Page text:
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Wibu? How would you have dealt with this minor situation 9 yr old ds?

(27 Posts)
Kittyrobin Mon 06-Jun-16 07:47:21

Dc have got into the habit of getting themselves a bowl of cereal for breakfast and eating it on the sofa watching tv. Toddler dc sleeps badly so I like to "lie in" until 6.30-7. Dc wake up 6am.

This morning I was up so decided to do a cooked breakfast. When it was ready I told all dc to come and sit at the table to eat. Ds9 said he wanted to watch his programme and eat it on the sofa.

I told him he couldn't, he had to eat at the table with us and he could pause his programme. He got the hump and said he didn't want his breakfast then.

I said he had to come and eat and pause his programme or he could sit on the sofa and not eat and I would turn his programme off until we had finished.

He came and ate, had a lovely breakfast and cheered up. Told me he really liked his breakfast and all was good, however I wonder if my ultimatum was "normal parenting or a bit manipulative?

I know it's not a big deal but I'm questioning my parenting skills. I'd like to know what others would have done in that situation.

Onlyicanclean10 Mon 06-Jun-16 07:50:30

Would have done what you did.

What's manipulative in telling your child how things are going to be.

I don't negotiate over stuff like this I run a totalitarian state over such matters. grin

Gizlotsmum Mon 06-Jun-16 07:51:28

I do that all the time! You gave him two options..

GreatFuckability Mon 06-Jun-16 07:52:35

Its exactly what I would do. So if you are manipulative, so am I. grin

nonladyofleisure Mon 06-Jun-16 07:53:17

Sounds like good parenting to me X

Pico2 Mon 06-Jun-16 07:56:10

I think that lots of parents use a briefs and threats approach to parenting. I know I do. grin

ineedamoreadultieradult Mon 06-Jun-16 07:56:40

I have a 9 year old DS and I would not have cooked him a breakfast without asking first if he wanted it. If he said yes then he would be expected to come to the table and eat it with everyone else and a similar ultimatum given if he refused. If he said no I would leave him to do his own cereal in front of the TV as usual. Don't think it's manipulative if you don't want to follow the rules i. e cooked breakfast at the table then you can go without but I do think choices should be given rather than just changing his morning routine without his agreement. Although in my house we are not morning people and people acting out of character in the morning such as cooking breakfast when they don't normally causes grumpiness and confusion so I might not be the best person to reply.

bigTillyMint Mon 06-Jun-16 07:57:22

You were not being manipulative, you were parenting!

Looking at it, you could say he was being manipulative (FWIW I don't think he was - just being a normal child wanting to watch his TV programme and stick to his routine), trying to get his own way.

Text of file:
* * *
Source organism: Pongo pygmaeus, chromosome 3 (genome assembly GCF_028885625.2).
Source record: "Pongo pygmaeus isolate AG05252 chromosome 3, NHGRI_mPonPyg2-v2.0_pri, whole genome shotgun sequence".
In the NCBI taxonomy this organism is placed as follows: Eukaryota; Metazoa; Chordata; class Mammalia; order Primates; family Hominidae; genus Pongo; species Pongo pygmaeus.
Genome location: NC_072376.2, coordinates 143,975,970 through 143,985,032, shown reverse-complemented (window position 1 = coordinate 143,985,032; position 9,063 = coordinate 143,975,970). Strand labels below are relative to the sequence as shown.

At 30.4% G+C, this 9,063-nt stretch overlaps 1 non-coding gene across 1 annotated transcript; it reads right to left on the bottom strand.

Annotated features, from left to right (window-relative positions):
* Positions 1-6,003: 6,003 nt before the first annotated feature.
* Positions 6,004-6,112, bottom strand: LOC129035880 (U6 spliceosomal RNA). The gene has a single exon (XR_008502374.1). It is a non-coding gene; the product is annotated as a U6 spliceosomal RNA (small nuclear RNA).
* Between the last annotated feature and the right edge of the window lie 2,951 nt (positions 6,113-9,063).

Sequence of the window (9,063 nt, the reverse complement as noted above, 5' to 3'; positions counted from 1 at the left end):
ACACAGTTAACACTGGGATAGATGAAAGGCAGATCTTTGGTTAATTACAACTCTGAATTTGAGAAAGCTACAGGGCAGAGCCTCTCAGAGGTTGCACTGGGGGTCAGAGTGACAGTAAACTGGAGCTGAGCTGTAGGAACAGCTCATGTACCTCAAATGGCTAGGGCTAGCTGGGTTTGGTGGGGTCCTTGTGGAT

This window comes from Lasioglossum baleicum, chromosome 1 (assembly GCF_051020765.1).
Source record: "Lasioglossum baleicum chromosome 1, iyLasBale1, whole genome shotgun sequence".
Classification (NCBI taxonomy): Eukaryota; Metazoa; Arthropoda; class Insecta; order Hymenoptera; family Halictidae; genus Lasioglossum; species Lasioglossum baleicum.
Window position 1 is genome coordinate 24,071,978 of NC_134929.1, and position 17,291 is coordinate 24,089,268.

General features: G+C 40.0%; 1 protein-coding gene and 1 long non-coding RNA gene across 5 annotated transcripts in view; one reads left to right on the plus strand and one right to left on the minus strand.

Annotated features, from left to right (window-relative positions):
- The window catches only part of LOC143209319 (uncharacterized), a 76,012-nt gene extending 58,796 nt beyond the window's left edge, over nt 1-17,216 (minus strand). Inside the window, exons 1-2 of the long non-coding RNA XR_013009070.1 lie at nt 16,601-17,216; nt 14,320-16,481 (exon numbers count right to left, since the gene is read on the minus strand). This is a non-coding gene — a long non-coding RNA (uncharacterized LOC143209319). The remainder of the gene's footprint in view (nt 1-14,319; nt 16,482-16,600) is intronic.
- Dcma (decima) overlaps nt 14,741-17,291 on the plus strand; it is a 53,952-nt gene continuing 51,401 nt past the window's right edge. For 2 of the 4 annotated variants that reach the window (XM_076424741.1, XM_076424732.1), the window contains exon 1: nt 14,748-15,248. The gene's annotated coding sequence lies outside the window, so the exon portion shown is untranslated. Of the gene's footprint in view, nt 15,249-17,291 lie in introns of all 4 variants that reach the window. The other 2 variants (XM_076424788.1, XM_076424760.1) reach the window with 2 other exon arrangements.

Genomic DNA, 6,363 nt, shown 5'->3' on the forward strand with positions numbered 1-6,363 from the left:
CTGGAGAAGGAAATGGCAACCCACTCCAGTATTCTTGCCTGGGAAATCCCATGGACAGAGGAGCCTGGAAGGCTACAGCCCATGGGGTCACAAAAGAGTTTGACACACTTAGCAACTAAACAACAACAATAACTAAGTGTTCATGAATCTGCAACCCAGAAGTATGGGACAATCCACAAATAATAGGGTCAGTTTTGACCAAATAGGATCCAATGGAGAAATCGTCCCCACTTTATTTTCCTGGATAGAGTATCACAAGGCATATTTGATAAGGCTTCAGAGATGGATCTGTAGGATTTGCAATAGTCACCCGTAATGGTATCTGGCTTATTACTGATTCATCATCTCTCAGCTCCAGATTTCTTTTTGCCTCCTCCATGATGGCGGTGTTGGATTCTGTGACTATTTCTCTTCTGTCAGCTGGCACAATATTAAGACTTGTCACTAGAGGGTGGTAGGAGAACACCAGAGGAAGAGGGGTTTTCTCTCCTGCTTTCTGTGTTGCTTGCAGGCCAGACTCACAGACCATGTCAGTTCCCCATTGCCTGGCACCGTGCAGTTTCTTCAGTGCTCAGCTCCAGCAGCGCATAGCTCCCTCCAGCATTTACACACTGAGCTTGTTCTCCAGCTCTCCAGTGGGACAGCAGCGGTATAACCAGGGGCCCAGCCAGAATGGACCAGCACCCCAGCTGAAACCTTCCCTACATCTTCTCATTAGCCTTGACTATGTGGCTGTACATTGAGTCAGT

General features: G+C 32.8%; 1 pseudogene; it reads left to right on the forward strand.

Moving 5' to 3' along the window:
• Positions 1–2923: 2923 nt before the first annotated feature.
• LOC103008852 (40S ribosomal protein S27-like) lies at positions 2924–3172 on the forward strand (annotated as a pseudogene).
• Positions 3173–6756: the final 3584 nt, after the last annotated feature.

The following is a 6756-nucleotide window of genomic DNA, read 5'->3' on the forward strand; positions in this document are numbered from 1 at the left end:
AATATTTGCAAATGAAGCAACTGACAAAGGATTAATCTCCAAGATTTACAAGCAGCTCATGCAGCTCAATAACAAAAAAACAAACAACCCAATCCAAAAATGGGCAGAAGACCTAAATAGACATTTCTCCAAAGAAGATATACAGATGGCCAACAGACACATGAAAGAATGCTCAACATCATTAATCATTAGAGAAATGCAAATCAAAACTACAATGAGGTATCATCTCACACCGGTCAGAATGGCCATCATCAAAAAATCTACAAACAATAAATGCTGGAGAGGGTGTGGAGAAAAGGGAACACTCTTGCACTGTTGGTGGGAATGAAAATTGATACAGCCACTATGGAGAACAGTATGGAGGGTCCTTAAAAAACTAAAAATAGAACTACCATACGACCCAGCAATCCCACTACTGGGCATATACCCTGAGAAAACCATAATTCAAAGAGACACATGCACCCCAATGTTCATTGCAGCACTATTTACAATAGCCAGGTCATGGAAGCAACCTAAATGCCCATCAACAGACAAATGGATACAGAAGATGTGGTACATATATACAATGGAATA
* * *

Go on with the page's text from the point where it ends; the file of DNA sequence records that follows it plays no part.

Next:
With the joys of modern technology and the ability to pause programmes, it was a win-win situation with all happy.

TheCrumpettyTree Mon 06-Jun-16 08:01:10

I do this all the time.

lavenderdoilly Mon 06-Jun-16 08:01:48

I think I would have checked whether a cooked breakfast was what people wanted. Nice of you to do it though.

clam Mon 06-Jun-16 08:06:41

Parenting= benevolent dictatorship.
Of course you did the right thing.

BillyBlueCack Mon 06-Jun-16 08:06:49

I've had the exact conversation a few times with my DS, who is also 9. He gets over it very quickly, like your DS did.

I don't mind sandwiches on the sofa, but cooked food, food that can spill (no cereal on the sofa!) and such like have to be had at the table.

Kittyrobin Mon 06-Jun-16 08:07:03

Thank you, it makes me happy to know I acted appropriately. I did check he wanted the breakfast first, he was really keen on the idea.

AugustaFinkNottle Mon 06-Jun-16 08:08:01

I think if you were going to change the morning routine you should at least have given some warning and an element of choice. But I like my routine in the mornings and to do my own thing at my own pace, and get quite grumpy if it's changed!

Ilovewillow Mon 06-Jun-16 08:11:08

I would have checked this was what he wanted for breakfast but other than that I agree with you completely!

AnonymousBird Mon 06-Jun-16 08:29:32

Totally appropriate.

MirriVan Mon 06-Jun-16 08:54:49

This is the type of thing that would have really upset me as a kid.
Yours seemed to handle it well though - so no harm done.

Pico2 Mon 06-Jun-16 09:00:42

Bribes, not briefs.

CuntingDMjournos Mon 06-Jun-16 09:10:17

I'm assuming this morning was a school day and they've been having cereal in front of the telly over Half term? My kids know the school vs holiday routine is different, they also accept it on a weekend if I say no you need you turn that off now and do X Y and Z because we have to go out etc.

Junosmum Mon 06-Jun-16 09:15:04

I'd have done what you did.

halighhalighaliehaligh Mon 06-Jun-16 09:20:11

I wouldn't have told him he had to eat but I would have told him he had to turn the TV off and sit at the table with everyone else.

clam Mon 06-Jun-16 20:21:51

When did we become so scared of parenting our children properly?

IWantToBeCalledAwesome Mon 06-Jun-16 20:25:22

I would have done exactly what you did. To be honest the parents who just cave and let the kids do whatever they want all the time are the ones who usually run into more problems later on.

DameDiazepamTheDramaQueen Mon 06-Jun-16 20:28:22

Exactly what I would've done.

deVelvet Mon 06-Jun-16 20:34:44

Ha. You can see the AIBU from his side

Ive been sorting out my own breakfasts for god knows how long, and ive enjoyed my cereal whilst sitting watching TV on the couch. AIBU to be pissed off that my mum made me sit at the table on the one day she decides to get up at the same time as us and make breakfast? Pfft, she thinks she rules the place


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